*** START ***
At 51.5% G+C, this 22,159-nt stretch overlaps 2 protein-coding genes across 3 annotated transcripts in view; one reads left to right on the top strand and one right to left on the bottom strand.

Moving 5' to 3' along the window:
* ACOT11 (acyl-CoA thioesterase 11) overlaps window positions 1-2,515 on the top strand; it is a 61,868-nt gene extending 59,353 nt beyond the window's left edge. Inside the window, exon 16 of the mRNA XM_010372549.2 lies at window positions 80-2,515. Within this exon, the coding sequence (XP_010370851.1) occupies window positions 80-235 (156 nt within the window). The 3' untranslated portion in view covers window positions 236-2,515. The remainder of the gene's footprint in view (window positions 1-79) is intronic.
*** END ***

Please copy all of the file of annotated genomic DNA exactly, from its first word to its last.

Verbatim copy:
At 51.5% G+C, this 22,159-nt stretch overlaps 2 protein-coding genes across 3 annotated transcripts in view; one reads left to right on the top strand and one right to left on the bottom strand.

Moving 5' to 3' along the window:
* ACOT11 (acyl-CoA thioesterase 11) overlaps window positions 1-2,515 on the top strand; it is a 61,868-nt gene extending 59,353 nt beyond the window's left edge. Inside the window, exon 16 of the mRNA XM_010372549.2 lies at window positions 80-2,515. Within this exon, the coding sequence (XP_010370851.1) occupies window positions 80-235 (156 nt within the window). The 3' untranslated portion in view covers window positions 236-2,515. The remainder of the gene's footprint in view (window positions 1-79) is intronic.